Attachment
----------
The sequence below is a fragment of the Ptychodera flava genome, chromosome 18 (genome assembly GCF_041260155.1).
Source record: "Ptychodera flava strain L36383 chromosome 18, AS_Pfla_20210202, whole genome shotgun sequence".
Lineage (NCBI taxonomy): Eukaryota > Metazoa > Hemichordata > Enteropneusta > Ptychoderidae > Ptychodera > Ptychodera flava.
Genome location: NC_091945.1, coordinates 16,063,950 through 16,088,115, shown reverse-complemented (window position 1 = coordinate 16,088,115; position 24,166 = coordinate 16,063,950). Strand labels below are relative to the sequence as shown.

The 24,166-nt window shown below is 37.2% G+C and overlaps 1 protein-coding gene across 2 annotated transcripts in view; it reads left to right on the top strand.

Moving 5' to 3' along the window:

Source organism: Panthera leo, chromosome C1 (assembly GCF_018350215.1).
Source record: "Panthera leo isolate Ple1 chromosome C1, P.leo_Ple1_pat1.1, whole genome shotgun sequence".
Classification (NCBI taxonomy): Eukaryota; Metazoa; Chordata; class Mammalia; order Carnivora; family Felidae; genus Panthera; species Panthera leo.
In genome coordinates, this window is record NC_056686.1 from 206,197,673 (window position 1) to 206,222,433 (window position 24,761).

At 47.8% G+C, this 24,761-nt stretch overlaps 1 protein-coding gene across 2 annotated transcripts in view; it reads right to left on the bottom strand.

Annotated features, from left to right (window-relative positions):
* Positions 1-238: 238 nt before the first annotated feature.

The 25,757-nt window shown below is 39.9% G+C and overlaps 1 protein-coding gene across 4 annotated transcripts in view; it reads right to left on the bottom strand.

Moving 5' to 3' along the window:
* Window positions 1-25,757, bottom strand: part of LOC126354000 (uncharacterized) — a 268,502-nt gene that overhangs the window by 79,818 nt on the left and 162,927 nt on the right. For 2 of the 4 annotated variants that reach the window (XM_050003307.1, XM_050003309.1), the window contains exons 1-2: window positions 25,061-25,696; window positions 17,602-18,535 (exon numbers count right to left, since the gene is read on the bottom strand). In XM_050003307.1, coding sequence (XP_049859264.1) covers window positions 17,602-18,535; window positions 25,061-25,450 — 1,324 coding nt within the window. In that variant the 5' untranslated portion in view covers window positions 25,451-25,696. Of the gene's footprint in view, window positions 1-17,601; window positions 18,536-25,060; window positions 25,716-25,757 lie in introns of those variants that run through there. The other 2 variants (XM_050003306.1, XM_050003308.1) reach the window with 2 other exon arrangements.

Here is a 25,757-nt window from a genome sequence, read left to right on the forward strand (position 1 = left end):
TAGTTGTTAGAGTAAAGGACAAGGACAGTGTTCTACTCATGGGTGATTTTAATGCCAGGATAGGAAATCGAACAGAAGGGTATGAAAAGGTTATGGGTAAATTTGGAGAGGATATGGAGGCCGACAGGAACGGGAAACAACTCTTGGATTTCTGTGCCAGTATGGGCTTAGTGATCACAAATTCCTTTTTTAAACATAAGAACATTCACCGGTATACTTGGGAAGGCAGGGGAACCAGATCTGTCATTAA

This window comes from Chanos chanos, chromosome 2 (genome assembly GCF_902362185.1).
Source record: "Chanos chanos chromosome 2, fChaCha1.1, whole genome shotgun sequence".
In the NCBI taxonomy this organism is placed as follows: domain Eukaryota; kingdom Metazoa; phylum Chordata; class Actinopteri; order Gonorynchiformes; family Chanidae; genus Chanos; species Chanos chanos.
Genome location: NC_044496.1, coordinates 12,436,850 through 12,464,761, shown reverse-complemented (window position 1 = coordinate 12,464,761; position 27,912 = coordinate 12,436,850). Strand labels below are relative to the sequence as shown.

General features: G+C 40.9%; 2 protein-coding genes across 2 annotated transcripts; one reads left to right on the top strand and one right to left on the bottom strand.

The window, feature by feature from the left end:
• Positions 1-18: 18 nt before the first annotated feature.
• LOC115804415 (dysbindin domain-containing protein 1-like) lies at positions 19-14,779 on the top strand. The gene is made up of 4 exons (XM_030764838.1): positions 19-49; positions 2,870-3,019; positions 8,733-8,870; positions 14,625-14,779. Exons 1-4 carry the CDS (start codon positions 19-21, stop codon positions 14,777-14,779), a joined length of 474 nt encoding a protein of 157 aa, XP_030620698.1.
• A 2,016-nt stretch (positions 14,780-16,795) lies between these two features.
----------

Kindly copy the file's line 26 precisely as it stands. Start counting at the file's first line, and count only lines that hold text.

• LOC115804415 (dysbindin domain-containing protein 1-like) lies at positions 19-14,779 on the top strand. The gene is made up of 4 exons (XM_030764838.1): positions 19-49; positions 2,870-3,019; positions 8,733-8,870; positions 14,625-14,779. Exons 1-4 carry the CDS (start codon positions 19-21, stop codon positions 14,777-14,779), a joined length of 474 nt encoding a protein of 157 aa, XP_030620698.1.